Logistics are always a major challenge on the islands and this work was no exception. In the case of island bedstraw, which has historically been relegated to cliffside habitat, helicopter surveys are the most efficient way to assess populations. However, it’s not always easy to get permission to fly a helicopter over the islands. There were a lot of hurdles to conducting those surveys, but our partners at Wildland Conservation Science finally got it done and provided high-accuracy data and imagery that helped build the case for island bedstraw recovery.
One of the challenges with Dudleya is that it’s not visible aboveground all year and some plants won’t emerge aboveground in drought years. We had to time our surveys right to get the most accurate counts possible and avoid greatly underestimating the number of plants on the island.
What lessons can you or our readers take away from this work to improve their own gardens or open spaces?
Although it might be hard to imagine how rare plant recovery on remote islands can inform backyard gardens, I think the most important lesson is that all plants have a role to play in the web of life. The more pieces that we can keep in our ecological networks, the healthier the planet is as a whole
When you plant natives in your garden or volunteer to help restore a local open space, you’re helping to restore the web of life and that will have trickle-down effects on the native habitats all around you.
Now that these are headed towards recovery, is the work done? What’s next?
Getting these plants off of the endangered species list is a huge win for conservation, but our work is not done. Although the trajectory is positive, we need to ensure that things don’t get off track once we remove protections. To that end, post-delisting monitoring plans will be developed and executed for both species. The Santa Cruz Island Dudleya post-delisting monitoring plan is modeled after the work that my team conducted in 2019 and we’re ready to support our partners at The Nature Conservancy by conducting those surveys over subsequent years in the future when the time comes.
Conservation work requires a lot of patience, what keeps you motivated?
My job gets me outside to beautiful places and in the presence of incredible plants regularly for at least half of the year. Being outside in nature, knowing that I’m doing something to help the planet and plants that I love recharges me in a way that nothing else can. Whether I’m strolling through the Garden’s Redwood Section or hopping out of a helicopter on Santa Cruz Island, I’m filled with a sense of awe and gratitude for the natural world. I’m just honored to get to play a role in saving it.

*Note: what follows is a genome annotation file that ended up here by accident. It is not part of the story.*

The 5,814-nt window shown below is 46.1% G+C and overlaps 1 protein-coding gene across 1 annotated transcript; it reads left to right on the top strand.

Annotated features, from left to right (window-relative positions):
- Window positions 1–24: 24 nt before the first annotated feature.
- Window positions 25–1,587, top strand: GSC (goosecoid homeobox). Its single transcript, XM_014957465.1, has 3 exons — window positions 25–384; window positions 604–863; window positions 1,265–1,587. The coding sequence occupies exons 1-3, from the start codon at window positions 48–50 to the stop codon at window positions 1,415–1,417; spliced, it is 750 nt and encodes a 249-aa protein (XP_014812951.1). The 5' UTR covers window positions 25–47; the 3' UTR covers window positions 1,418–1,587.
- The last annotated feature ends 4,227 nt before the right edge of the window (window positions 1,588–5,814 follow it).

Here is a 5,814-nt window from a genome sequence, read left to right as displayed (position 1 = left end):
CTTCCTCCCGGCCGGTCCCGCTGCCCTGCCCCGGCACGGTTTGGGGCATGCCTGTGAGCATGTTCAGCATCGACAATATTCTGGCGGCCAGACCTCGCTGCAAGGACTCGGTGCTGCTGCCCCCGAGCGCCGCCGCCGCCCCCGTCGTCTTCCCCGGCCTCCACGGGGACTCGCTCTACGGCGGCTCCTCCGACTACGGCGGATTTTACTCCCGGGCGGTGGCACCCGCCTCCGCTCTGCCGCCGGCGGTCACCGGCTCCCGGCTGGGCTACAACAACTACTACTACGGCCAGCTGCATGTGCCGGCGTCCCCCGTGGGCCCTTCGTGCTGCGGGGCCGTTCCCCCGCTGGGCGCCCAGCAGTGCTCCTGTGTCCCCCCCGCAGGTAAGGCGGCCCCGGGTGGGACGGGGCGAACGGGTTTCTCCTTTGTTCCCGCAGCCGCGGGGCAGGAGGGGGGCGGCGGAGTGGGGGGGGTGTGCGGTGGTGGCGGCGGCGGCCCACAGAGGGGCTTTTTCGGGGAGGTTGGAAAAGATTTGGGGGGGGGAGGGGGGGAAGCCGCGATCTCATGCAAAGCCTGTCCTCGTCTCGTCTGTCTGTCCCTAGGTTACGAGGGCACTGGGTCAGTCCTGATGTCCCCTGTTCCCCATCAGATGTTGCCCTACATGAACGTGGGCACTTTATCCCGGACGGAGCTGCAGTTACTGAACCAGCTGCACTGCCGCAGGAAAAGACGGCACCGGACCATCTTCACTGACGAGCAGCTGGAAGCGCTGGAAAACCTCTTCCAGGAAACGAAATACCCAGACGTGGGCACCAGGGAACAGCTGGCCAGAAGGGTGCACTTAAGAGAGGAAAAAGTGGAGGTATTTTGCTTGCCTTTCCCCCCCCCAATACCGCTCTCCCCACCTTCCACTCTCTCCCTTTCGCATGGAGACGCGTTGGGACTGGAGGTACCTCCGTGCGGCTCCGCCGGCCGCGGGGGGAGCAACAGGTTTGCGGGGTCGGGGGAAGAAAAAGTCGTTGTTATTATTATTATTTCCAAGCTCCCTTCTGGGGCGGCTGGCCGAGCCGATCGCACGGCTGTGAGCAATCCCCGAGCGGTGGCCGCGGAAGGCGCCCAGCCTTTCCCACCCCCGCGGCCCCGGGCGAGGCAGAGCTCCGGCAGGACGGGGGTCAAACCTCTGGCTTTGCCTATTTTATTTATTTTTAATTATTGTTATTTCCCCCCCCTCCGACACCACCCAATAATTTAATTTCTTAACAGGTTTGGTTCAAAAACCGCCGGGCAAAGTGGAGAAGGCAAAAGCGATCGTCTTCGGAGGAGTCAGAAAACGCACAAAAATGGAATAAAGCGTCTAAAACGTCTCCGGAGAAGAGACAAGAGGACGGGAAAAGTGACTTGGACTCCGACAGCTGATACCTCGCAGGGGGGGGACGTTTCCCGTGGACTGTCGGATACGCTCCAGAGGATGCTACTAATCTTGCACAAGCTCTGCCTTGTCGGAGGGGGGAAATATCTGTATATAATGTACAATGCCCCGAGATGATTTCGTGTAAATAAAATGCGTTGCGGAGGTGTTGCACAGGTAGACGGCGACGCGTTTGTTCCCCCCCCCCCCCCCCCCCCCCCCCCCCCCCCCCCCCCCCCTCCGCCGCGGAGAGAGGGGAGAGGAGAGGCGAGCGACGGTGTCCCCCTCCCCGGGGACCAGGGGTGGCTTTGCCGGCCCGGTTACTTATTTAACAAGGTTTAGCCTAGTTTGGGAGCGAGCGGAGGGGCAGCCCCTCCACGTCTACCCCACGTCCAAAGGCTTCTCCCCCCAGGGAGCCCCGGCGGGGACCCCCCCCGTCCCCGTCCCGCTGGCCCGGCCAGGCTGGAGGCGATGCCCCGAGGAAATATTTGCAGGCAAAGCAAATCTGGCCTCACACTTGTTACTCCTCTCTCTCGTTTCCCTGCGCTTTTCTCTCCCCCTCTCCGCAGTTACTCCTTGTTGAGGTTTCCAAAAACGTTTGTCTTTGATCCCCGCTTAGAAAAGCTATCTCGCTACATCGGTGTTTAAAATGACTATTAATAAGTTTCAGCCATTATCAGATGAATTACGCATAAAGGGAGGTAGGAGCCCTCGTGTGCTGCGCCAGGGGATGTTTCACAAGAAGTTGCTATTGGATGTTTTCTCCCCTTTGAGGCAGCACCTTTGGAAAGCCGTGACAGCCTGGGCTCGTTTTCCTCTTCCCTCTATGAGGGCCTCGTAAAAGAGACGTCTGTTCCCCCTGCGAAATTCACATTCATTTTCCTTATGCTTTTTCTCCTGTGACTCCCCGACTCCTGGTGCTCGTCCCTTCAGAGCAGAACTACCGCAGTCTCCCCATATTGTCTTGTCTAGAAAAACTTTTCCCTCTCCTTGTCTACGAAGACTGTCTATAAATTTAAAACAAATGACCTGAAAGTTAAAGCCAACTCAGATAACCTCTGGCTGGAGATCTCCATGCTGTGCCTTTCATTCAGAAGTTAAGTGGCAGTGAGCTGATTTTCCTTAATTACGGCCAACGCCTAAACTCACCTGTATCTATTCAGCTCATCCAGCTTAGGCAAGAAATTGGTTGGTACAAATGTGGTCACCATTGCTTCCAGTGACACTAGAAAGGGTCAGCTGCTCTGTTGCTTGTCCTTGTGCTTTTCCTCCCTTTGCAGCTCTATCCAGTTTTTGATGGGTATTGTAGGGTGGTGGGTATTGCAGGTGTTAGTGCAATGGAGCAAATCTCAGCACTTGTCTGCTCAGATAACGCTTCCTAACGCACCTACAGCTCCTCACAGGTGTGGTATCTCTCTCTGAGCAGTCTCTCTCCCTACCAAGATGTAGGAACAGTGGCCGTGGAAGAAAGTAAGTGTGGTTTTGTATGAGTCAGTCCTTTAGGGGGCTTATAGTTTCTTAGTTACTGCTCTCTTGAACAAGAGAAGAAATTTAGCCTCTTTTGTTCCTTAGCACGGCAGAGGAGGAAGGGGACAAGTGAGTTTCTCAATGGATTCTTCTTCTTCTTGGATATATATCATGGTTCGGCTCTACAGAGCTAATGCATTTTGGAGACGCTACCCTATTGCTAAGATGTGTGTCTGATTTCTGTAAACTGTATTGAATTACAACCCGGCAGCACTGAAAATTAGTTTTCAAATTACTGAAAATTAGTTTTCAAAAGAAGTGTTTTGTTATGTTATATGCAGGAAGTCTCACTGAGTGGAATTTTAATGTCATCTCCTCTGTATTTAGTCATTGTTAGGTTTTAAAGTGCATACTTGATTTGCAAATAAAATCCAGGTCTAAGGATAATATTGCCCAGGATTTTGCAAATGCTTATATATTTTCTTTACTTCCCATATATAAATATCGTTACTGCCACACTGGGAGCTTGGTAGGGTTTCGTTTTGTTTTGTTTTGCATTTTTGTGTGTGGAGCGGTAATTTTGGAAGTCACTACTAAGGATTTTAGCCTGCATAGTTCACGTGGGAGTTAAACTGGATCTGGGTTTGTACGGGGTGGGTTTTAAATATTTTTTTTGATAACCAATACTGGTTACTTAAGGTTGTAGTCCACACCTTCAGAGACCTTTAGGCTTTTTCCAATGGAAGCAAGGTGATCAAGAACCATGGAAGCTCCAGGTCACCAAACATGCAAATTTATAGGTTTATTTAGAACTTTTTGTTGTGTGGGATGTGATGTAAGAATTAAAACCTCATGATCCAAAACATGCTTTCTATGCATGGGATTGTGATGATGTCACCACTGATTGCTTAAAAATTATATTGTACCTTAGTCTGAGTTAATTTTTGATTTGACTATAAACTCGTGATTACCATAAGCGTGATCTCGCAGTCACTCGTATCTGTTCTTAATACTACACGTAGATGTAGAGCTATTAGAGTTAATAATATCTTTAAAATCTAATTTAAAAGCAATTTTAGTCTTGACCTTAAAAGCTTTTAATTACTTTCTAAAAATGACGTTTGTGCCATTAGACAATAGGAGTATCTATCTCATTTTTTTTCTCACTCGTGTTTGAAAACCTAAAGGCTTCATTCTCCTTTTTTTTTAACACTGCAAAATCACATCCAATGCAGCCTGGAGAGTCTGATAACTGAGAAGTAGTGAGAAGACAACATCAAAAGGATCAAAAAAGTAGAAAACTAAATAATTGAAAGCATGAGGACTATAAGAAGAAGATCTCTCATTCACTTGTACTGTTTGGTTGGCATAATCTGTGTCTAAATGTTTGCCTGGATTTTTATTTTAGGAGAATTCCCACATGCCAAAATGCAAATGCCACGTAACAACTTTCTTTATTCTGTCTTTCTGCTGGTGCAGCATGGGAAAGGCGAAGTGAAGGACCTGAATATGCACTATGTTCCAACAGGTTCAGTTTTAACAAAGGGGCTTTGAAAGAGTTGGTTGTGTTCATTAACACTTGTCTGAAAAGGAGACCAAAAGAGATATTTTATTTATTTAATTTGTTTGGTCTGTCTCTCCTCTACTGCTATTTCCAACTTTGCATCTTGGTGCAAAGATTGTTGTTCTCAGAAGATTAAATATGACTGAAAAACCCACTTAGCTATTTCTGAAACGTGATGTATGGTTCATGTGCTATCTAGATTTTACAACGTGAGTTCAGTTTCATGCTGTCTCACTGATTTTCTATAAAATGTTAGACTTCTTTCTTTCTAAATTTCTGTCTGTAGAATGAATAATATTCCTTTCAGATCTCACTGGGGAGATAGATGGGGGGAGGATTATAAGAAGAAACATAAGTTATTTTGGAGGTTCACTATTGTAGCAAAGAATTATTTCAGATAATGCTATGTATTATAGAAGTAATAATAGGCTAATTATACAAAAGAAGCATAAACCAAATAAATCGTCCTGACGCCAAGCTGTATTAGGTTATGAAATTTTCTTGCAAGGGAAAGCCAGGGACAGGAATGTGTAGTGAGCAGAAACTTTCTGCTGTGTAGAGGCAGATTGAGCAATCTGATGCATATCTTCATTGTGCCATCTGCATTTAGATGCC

What does a typical day look like for you?
There’s no such thing as a typical day and what I’m doing depends on the time of year. My team and I are out in the field for at least two weeks a month from roughly February through August, with dribs and drabs of fieldwork tailing into October.
When I’m not in the field, I’m analyzing data and writing reports while also pursuing the next grant opportunity to keep our work moving forward. We clean a lot of seeds in the fall and winter, bolstering our Conservation Seed Bank, which acts as an insurance policy against extinction in the wild. Sometimes I get to spend time with people who also care about plant conservation at conferences, public lectures, and outreach events. My job has a ton of variety, which keeps it interesting and means that I’m always learning something new.
If you could ask our readers to do one thing related to conservation, what would it be?
Don’t be afraid to take action! I’m going to cheat a little bit here by qualifying that the action people choose can be tailored to their own interests and abilities – take a hike, become a member at the Garden, volunteer to pull weeds or restore habitat, plant a native plant, or support legislation that protects open spaces. There’s no wrong way to support conservation, as long as you do something!